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  • Anubhav Bijalwan and Deeksha Gupta

Fixing Base Lines: An Interplay Between Environment And The International Relations

This blogpost is writen by Anubhav Bijalwan and Deeksha Gupta, 3rd Year B.A.LLB (Hons) students at Dr. Ram ManoharLohiya National Law University, Lucknow. INTRODUCTION In the last two decades we have witnessed extreme seasons globally. Such severe weather conditions are a direct manifestation of global warming and climate change. Arguably the most powerful and adverse impact of climate change is the continuous rise in sea level. According to NASA average rate of change of sea level is 3.2 mm per year. It can be better understood with help of the graph below.[1]


Rise in sea level leads to an inward movement of sea water which in turn alters the Low Water Mark Line (hereinafter LWML) of the state. According to UNCLOS, LWML of a state is its base line[1], from which all the maritime zones of the state are measured. These maritime zones include territorial sea, contiguous zone and exclusive economic zone, as illustrated in the diagram below. Any shift in LWML also changes the base line. Therefore, the question arises, whether the boundaries of maritime zones should also be changed to match this altered (new) base line? Article 76(9) of UNCLOS states that the "coastal state shall deposit with the Secretary-General of the UN charts and relevant information, including geodetic data, permanently describing the outer limits of its continental shelf", thereby, merely indicating and not mandating that the maritime boundary once decided ought to be permanent. This lack of finality has many a times lead to a dispute between the nations.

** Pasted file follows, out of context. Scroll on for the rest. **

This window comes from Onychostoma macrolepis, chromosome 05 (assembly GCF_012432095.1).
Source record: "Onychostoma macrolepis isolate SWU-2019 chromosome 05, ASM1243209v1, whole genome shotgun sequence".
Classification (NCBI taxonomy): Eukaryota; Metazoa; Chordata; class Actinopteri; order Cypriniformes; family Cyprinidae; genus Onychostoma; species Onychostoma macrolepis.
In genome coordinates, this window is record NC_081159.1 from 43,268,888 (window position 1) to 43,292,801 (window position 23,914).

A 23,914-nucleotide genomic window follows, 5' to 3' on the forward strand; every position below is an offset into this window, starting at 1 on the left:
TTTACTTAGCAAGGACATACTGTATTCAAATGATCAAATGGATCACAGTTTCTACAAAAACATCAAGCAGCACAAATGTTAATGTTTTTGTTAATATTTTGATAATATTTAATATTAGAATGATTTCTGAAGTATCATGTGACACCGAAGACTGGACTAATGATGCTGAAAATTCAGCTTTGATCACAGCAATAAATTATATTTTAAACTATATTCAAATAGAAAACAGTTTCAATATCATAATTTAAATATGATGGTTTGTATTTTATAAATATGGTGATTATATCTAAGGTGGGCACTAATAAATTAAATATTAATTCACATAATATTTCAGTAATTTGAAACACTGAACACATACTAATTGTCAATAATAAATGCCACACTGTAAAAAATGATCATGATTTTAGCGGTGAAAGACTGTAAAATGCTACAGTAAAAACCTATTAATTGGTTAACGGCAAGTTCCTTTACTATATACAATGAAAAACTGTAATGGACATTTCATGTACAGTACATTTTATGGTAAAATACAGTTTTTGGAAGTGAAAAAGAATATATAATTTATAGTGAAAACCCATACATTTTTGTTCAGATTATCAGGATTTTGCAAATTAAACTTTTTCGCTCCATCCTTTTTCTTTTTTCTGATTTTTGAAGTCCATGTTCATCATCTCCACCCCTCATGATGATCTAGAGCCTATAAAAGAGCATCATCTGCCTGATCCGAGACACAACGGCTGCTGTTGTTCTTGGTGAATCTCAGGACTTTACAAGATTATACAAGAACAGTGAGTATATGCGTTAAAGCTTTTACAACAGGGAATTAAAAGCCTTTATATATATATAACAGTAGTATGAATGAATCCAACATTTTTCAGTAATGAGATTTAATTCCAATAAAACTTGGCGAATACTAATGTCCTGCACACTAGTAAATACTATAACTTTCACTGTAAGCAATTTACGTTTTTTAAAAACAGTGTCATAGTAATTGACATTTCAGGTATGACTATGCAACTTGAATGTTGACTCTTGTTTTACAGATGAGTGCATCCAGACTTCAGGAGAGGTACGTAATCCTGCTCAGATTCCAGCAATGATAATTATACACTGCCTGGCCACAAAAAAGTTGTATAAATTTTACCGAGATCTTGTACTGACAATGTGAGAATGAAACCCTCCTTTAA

This article analyzes the interplay between sea level rise and International relations in the light of disputes that have arisen before the adjudicatory bodies. UNCLOS in its current form fails to deal with the disputes of such nature leading to incoherent and myopic decisions. Thus revealing the grey area in the international law which requires immediate deliberation. Possible suggestions have been discussed to bring uniformity in dispute resolution by fixing the base lines. OVERVIEW OF THE DISPUTES In disputes between the states as to the delimitation of maritime zones, the courts tend to give a temporary solution to the problem. This can be better understood with the help of two recent cases, one between India and Bangladesh, another concerns Nicaragua and Honduras. Initiating the proceedings against India in 2009, Bangladesh requested for the delimitation after taking into consideration instability of the coast, its concave shape and its dependency on the fisheries.[1]The tribunal opined that the present situation is important in deciding the matter and anticipatory changes cannot be considered,[2] thus, leaving room for disputes due to rise in sea level. In the second case, in the process of delimiting the maritime boundary between Nicaragua and Honduras, the Court encountered two issues caused by the unstable geomorphology at the mouth of River Coco: (i)finding the current location of the land boundary terminus; (ii)identifying base points for the construction of a provisional equidistance line. The unstable nature of river mouth has caused uncertainty to such an extent that the court decided not to adjudicate upon the issue of sovereignty over the island.[3] LACUNAE IN EXISITNG LEGAL REGIME In 1980’s when UNCLOS was enacted, no one was aware of most significant threat of the coming decade i.e. climate change. Although it was being discussed at various platforms, its adverse effects were not as evident as they are today. While UNCLOS embraces a degree of change, changes in tides for example, it certainly does not envisage changes on this scale.[4] Therefore, UNCLOS is devoid of provisions which would help in dealing with the various problems posed by the climate change including changing maritime boundaries due to rising sea level. In UNCLOS, all the maritime zones are measured from the baseline. However, it is silent as to the condition when these baseline changes due to rise in sea level. According to the convention, the state has to deposit the coordinates of its baseline with the United Nations, once this instrument has been deposited, UNCLOS does not provide any answers as to the course to be taken in the case of significant change in the base line due to rising sea level. Therefore, this acts as a major impediment in the resolution of disputes between the state that are caused by these changes in the practical position of the baseline and thus maritime zones. Simply put, UNCLOS does not expressly provide that boundaries move with baselines. APPROACHES POSSIBLE AND THE RIGHT STANCE THAT OUGHT TO BE TAKEN Let us examine two possible approaches to this problem - Ambulatory baselines - In interpreting article 5 of UNCLOS, the International Law Association recommended that normal baselines could be dynamic thus, envisaging an ambulatory baseline system that reflects the actual geographical conditions.[5] Scholars have suggested renegotiation of maritime agreements to correspond with geographic realities as the maritime boundaries must move with the altering baselines. However, this approach perpetrates uncertainty in legal relations as it leads to states having variable coastlines to undergo the onerous process of changing their maritime limits and leaves fodder for disputes in general and ambiguity in exercise of right to hot pursuit and right to innocent passage in particular. Fixing the Base line- The silence of UNCLOS as to the permissibility of ambulatory baseline can be taken to show the intention of nations to keep them stable. Fixation of baselines will help in avoiding many problems including disputes between the states as to the boundaries of maritime zones. Disputes once settled, will be settled for always. Also, it will help in avoiding the costs of artificially maintaining the coastline and to regularly revise them. CONCLUSION Base lines should be fixed in order to realize the primary purpose of UNCLOS to maintain peace and bring stability. Moreover, baseline is more a legal concept than a geographical concept thus can be different from practical geographical condition.[6]Therefore, there is a pressing need to amend the UNCLOS to incorporate that the base line of nation will not change with the change in geophysical condition unless the state itself renegotiates the same. *This blogpost is writen by Anubhav Bijalwan and Deeksha Gupta, 3rd Year B.A.LLB (Hons) students at Dr. Ram Manohar Lohiya National Law University, Lucknow. [1]Global Climate Change, NASA, https://climate.nasa.gov/vital-signs/sea-level/. [2]United Nations Convention on Law of Sea, 1982, art. 5. [3]Bay of Bengal Maritime Boundary Arbitration between Bangladesh and India, ICGJ 479 (PCA 2014) 62. [4]Bay of Bengal Maritime Boundary Arbitration between Bangladesh and India, ICGJ 479 (PCA 2014) 63. [5]Territorial and Maritime Dispute between Nicaragua and Honduras in the Caribbean Sea, ICGJ 23 (ICJ 2007) 704. [6]Catherine Redgwell, UNCLOS and Climate Change, 106 Am. Soc'y Int'l L. Proc. 406, 409 (2012). [7]Sarra Sefrioui, Adapting to Sea level Rise – A law of the sea perspective, The Future of the Law of Sea 29(Gemma Andreone, Springer Open, 2017). [8]Sarra Sefrioui, Adapting to Sea level Rise – A law of the sea perspective, The Future of the Law of Sea 34(Gemma Andreone, Springer Open, 2017).